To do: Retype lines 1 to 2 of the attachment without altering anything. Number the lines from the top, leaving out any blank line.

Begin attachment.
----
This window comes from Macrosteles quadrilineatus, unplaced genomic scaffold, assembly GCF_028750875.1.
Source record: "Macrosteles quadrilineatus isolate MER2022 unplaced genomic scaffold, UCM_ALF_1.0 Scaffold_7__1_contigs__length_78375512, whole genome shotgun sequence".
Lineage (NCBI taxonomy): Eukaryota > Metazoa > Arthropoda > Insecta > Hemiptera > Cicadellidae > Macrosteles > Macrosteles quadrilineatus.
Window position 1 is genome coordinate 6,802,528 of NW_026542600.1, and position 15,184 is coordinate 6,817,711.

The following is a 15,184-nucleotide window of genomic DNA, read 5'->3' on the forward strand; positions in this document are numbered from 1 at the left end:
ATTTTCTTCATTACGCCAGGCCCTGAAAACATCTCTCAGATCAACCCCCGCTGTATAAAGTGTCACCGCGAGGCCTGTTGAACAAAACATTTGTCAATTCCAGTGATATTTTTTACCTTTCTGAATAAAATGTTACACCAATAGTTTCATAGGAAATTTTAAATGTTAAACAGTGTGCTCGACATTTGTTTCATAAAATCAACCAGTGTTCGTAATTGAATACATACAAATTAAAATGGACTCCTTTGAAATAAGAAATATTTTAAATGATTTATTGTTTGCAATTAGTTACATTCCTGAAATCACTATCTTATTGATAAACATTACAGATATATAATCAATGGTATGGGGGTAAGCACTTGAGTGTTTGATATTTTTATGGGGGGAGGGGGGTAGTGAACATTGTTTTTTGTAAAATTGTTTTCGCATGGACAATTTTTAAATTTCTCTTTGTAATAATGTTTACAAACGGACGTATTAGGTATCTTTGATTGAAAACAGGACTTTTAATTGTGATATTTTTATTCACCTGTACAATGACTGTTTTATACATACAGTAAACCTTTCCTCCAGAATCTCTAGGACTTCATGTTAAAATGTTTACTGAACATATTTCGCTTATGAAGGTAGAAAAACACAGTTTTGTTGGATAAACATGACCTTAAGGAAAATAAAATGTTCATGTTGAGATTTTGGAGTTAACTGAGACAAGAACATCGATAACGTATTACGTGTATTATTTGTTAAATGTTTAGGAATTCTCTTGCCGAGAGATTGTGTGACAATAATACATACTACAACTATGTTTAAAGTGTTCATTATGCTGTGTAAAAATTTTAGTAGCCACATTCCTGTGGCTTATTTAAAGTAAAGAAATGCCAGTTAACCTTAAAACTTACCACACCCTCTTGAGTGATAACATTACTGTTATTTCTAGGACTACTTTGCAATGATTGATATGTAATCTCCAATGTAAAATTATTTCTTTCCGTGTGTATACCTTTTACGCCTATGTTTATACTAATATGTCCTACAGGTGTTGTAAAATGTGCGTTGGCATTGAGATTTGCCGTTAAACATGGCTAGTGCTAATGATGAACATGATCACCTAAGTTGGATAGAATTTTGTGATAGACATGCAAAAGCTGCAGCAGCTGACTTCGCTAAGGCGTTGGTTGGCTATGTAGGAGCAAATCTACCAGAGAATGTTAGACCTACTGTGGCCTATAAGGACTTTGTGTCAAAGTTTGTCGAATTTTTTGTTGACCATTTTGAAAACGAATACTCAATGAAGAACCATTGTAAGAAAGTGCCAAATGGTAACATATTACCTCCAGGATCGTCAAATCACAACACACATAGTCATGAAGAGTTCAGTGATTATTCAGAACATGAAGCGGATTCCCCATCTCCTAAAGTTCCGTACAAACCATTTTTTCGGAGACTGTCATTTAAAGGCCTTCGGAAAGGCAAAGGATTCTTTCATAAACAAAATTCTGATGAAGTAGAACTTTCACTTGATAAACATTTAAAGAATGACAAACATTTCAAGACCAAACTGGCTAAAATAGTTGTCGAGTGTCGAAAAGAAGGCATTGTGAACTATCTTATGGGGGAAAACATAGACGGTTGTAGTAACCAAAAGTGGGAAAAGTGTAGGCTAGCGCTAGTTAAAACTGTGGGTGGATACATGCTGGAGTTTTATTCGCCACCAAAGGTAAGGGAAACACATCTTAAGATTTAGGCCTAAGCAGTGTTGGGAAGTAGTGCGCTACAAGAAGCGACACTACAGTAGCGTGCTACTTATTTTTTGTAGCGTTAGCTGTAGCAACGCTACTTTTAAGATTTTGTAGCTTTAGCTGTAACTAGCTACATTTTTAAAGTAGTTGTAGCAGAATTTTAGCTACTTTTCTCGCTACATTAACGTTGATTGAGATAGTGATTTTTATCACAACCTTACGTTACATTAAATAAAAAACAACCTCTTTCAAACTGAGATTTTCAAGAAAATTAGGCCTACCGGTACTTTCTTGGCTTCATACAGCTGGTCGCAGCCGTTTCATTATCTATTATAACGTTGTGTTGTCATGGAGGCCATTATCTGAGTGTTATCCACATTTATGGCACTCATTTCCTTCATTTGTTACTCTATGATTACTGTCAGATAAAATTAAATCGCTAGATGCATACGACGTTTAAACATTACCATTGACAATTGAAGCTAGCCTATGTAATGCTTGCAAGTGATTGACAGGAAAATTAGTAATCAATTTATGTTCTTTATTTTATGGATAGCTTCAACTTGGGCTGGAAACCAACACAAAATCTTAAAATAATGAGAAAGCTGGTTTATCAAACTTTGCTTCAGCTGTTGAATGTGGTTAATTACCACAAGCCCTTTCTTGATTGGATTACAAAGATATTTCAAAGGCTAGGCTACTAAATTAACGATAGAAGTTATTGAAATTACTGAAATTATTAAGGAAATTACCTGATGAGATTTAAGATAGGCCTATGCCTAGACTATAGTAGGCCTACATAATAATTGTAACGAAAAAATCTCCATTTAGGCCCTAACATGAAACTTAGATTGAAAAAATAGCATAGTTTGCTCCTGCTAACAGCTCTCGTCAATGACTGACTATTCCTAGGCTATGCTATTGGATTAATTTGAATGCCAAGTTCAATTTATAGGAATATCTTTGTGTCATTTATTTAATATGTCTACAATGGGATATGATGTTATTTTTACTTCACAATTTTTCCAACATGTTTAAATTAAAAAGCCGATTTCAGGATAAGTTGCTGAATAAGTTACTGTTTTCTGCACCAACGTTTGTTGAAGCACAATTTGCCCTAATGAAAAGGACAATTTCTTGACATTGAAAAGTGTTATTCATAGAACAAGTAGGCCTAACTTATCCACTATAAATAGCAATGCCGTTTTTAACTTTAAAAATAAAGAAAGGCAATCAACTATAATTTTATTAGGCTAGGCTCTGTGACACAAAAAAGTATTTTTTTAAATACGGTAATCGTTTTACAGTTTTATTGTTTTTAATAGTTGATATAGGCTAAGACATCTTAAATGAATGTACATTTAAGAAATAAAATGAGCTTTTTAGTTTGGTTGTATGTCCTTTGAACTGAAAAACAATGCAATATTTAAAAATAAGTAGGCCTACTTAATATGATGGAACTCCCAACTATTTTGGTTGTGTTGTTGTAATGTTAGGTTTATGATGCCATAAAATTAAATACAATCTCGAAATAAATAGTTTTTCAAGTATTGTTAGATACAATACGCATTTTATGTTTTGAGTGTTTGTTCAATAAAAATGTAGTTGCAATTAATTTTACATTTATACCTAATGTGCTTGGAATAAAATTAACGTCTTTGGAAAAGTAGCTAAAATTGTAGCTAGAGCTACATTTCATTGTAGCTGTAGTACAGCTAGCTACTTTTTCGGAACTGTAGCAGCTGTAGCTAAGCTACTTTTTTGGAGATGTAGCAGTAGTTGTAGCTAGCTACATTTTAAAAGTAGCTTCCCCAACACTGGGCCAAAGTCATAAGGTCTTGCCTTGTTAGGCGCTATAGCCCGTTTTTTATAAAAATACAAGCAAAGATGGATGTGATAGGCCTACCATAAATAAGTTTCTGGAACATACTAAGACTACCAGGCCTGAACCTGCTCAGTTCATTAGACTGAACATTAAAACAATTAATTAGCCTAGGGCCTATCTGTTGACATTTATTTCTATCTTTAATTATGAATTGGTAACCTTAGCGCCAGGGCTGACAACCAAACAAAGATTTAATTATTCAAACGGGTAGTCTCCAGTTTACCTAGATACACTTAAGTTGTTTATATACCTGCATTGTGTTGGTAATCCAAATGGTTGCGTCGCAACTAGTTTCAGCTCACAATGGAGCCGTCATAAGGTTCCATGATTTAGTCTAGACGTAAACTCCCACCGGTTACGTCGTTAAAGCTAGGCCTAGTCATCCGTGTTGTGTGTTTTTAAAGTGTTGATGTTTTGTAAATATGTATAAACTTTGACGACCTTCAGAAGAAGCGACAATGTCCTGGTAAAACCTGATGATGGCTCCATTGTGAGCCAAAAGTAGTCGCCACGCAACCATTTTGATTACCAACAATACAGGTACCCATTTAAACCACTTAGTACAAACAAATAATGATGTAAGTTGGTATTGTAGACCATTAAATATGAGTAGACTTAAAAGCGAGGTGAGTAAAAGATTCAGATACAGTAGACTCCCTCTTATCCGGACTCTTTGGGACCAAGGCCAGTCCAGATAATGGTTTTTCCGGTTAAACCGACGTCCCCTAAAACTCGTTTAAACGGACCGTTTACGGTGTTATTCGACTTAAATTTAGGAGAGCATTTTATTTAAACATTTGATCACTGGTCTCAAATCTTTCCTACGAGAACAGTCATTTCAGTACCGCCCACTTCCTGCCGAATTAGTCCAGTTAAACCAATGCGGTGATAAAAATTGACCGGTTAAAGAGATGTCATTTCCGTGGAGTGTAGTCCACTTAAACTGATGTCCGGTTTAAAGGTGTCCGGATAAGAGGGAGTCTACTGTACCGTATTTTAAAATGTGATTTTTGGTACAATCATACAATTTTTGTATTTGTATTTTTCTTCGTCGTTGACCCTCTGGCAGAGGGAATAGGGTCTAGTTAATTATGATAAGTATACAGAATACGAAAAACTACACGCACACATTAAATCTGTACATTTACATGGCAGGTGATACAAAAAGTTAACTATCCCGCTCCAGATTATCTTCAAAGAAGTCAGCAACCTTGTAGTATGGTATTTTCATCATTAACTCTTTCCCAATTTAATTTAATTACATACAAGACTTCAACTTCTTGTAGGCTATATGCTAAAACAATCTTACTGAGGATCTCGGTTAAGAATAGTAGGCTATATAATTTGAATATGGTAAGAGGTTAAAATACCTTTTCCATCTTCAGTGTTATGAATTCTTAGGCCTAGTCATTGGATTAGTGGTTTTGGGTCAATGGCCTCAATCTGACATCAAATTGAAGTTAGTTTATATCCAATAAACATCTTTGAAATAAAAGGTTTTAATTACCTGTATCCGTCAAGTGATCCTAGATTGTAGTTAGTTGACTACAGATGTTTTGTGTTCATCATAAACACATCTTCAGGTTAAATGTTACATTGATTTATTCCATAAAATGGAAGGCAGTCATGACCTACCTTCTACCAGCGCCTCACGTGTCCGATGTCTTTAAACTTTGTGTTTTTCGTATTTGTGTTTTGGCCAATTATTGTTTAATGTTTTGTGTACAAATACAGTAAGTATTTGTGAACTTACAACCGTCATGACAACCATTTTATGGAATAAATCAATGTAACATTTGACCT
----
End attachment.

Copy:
This window comes from Macrosteles quadrilineatus, unplaced genomic scaffold, assembly GCF_028750875.1.
Source record: "Macrosteles quadrilineatus isolate MER2022 unplaced genomic scaffold, UCM_ALF_1.0 Scaffold_7__1_contigs__length_78375512, whole genome shotgun sequence".